It’s just past midnight. I’m sunburned, dusty, and mostly drunk. And I am standing in the middle of a pumice pit in Chemult, Oregon, surrounded by absolute mayhem. I take a slow survey of my surroundings. My bourbon sloshes, as I sip it straight from the bottle. Random headlights pierce the warm air from all directions, illuminating—in bright, ghostly strips—the cloud of fine powder that surrounds me. From every direction, the night echoes with a clash of thumping bass and wailing guitars accented by errant screams, throttling engines, and neon lights. I take a deep breath and cough. A sinking feeling overcomes me. It’s not the dehydration, the airborne filth, or the throbbing racket that overwhelms me. It’s a question that’s plaguing me instead. Has the Gambler 500 just jumped the shark? Don’t get me wrong; it’s not the orgy of pandemonium that is the Gambler 500 campsite that has me scratching my head. It’s everything preceding and following it that have me wondering if the world’s largest road rally has lost its way. Let me explain.
Just five years ago, in 2014, a group of friends in Oregon organized the first Gambler 500. Their aims were simple; they wanted to see just how far off road they could drive a $500 car—what abuses a cheap car could withstand. The first few years saw tens of participants. By 2017, however, involvement in the Gambler 500 ballooned to hundreds. The now-infamous event had expanded to cities all over the U.S. as well. By its fourth year, the mission was more than to simply modify and prep cheap, crappy cars for a 48-hour off-road torture test; it encompassed stewardship of public lands and picking up trash—leave trails nicer than you found them. Each year, Gambler 500 organizers planned starting and ending rally points for the event. At the outset, at the Saturday morning starting rendezvous in Portland, they handed out rally routes in the form of detailed GPS coordinates that participants would blindly and hurriedly follow. In the middle, organizers planned camping accommodations in eastern Oregon for which they charged admission—usually around $40 per head. And, for the end of the event, they again secured a meetup location back in Portland, which featured entertainment. Although things were decidedly wilder by the fourth Gambler 500 than the previous years, there was a semblance of order and purpose. 2018 changed all of that. Its size ballooned. By its fifth year, Gambler 500 had grown to, according to its organizers, the largest road rally in the world.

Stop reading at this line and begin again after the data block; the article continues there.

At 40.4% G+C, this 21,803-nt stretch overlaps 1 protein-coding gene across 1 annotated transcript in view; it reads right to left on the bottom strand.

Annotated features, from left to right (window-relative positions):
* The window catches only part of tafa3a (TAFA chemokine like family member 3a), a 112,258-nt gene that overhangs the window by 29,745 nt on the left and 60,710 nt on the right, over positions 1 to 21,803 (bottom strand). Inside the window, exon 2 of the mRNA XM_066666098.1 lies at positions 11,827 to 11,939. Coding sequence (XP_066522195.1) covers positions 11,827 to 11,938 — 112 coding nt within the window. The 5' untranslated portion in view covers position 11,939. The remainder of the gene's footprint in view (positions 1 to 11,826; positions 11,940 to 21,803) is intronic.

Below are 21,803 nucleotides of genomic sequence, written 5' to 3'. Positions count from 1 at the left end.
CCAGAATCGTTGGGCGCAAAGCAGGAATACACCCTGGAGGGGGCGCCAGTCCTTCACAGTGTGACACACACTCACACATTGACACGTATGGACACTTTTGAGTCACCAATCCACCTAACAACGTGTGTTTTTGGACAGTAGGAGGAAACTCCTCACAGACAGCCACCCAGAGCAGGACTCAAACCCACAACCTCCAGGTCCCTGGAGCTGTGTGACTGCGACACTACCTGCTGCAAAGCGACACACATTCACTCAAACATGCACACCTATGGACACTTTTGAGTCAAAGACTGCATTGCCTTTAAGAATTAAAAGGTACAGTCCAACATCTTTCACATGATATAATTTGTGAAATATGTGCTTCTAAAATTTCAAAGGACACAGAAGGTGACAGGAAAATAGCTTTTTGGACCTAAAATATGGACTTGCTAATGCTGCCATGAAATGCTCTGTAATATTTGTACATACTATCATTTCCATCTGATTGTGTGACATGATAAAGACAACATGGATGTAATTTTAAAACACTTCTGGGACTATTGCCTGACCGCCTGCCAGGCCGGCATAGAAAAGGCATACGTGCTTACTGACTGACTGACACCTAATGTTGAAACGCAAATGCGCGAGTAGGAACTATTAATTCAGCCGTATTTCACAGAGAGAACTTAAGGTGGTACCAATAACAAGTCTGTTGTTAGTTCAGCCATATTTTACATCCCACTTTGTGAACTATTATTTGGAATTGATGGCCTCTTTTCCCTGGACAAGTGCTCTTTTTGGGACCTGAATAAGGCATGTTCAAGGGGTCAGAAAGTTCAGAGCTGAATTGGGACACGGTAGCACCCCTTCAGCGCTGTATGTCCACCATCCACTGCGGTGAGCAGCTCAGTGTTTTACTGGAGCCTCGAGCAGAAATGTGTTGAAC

My 2018 Gambler team was nearly the same as the 2017 event. I teamed up with my best friend Davis and my friend from high-school, Joel. The newest addition to the team for 2018 was Davis’ friend Baron. Davis is six-foot-three with short-cropped hair and the chin of a superhero. If you were to cast a gay Indiana Jones, you’d pick Davis. More than ruggedly good looking, Davis is the yin to my yang. When I am cantankerous, cranky, and impulsive, he’s warm-hearted, gregarious, and level-headed. Along those lines, when I am willing to lie in the dirt and get my forearms dirty working on a car, he’s not. That said, we have similar comfort levels and visions for an ideal adventure. We complement each other nicely. Joel, who was a last-minute addition to our 2017 Gambler team, is the consummate frat boy. He is about five-foot-ten with dark, short hair. He always has a mischievous grin and glint in his eye. But you wouldn’t be able to tell, because he wore a bandana over his face and a hat and glasses. In contrast to his bank-robber head gear, throughout both 2017 and 2018 Gambler 500 events, Joel wore a neon-pink Hawaiian shirt and Seerscuker shorts. I see Joel as our mascot. During the 2017 Gambler, he sat on top of our car drinking beer and shouting at passersby. When it comes to Gambler planning, Joel thinks solely about flare, rather than mechanics or logistics. Especially on the Gambler, Joel plays the role of the devil sitting on your shoulder. Whatever the most ridiculous thing you can think of in any given moment, Joel not only endorses it, he embodies it. Going into 2018 Gambler 500, I didn’t know Baron. On the road, I found he kept us a bit grounded. He was definitely the most reserved of the group, which was probably a good thing. I don’t know if there was enough room inside our car for a fourth oversized ego—and we had quite a big car.The vehicle the four of us landed on for 2018 Gambler 500 was a $600 1995 Lincoln Town Car. We named it Gale after the man who penned the Town Car’s design, Gale Halderman. After countless hours of online debates and three decided-upon—then scrapped—themes, we painted Gale purple and gold and secured a fake longhorn bull skull to the hood. We installed a five-inch suspension lift kit and bolted up 29-inch mud tires. And we topped Gale off with a roof basket, which held our gargantuan Bluetooth speaker and a spare tire. With that, we were ready for the road.